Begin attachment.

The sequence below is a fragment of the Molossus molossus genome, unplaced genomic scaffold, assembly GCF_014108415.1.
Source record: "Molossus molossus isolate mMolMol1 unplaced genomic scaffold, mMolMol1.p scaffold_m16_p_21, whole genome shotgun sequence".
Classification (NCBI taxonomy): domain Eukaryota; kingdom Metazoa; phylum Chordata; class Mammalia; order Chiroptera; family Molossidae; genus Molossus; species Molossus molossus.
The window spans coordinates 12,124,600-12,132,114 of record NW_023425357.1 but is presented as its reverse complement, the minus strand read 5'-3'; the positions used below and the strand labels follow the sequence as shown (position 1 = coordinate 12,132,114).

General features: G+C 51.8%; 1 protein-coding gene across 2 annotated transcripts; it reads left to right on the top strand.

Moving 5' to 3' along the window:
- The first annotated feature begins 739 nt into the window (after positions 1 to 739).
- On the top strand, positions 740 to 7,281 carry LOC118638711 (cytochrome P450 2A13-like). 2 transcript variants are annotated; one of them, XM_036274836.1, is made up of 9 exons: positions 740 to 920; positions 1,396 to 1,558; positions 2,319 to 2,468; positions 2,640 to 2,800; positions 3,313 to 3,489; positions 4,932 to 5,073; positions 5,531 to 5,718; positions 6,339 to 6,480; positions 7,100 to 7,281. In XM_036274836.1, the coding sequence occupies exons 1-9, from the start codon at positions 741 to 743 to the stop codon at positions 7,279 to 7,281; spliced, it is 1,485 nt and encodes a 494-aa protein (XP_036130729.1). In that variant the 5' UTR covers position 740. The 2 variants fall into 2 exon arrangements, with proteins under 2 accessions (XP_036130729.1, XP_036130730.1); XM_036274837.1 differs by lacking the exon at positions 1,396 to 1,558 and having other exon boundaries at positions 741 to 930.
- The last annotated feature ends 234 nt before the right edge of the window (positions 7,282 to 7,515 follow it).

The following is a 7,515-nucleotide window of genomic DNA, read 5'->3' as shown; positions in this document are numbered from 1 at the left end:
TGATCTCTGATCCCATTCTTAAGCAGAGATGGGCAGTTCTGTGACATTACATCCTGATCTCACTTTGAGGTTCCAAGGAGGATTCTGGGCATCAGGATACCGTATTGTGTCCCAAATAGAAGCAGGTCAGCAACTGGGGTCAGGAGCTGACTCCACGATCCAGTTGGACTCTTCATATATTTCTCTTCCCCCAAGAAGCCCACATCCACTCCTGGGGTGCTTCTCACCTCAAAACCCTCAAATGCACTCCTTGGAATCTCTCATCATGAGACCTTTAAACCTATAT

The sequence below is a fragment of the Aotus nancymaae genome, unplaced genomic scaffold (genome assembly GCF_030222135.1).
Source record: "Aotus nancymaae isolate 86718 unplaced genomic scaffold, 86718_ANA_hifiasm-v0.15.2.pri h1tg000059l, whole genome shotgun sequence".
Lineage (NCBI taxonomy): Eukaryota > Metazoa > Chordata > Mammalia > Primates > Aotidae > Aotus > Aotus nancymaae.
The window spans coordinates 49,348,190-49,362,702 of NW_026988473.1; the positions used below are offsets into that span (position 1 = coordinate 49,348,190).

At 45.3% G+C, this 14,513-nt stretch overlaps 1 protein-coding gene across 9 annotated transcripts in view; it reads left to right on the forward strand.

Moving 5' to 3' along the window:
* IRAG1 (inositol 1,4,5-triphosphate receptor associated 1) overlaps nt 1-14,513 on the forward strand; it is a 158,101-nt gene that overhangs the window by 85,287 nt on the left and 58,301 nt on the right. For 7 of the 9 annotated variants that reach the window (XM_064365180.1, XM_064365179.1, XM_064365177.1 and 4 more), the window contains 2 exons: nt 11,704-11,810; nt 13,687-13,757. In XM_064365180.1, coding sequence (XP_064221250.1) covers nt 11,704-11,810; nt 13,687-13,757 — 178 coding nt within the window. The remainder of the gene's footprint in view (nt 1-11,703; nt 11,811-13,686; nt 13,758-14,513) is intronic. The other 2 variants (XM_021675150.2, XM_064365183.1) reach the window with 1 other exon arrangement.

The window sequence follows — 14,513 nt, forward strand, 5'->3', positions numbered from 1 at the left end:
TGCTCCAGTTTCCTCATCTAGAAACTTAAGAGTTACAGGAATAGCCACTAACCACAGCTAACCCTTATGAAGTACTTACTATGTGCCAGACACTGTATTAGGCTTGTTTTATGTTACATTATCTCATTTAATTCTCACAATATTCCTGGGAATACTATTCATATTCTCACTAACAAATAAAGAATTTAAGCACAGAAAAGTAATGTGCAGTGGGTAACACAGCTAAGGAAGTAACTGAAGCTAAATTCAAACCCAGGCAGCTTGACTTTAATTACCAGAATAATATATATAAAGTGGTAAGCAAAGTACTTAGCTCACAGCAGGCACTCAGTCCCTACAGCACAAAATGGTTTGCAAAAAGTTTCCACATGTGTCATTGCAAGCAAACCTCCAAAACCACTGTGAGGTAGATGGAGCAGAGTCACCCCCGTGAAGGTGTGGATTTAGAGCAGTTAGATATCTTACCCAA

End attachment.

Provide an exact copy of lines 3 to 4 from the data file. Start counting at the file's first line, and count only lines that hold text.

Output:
Classification (NCBI taxonomy): domain Eukaryota; kingdom Metazoa; phylum Chordata; class Mammalia; order Chiroptera; family Molossidae; genus Molossus; species Molossus molossus.
The window spans coordinates 12,124,600-12,132,114 of record NW_023425357.1 but is presented as its reverse complement, the minus strand read 5'-3'; the positions used below and the strand labels follow the sequence as shown (position 1 = coordinate 12,132,114).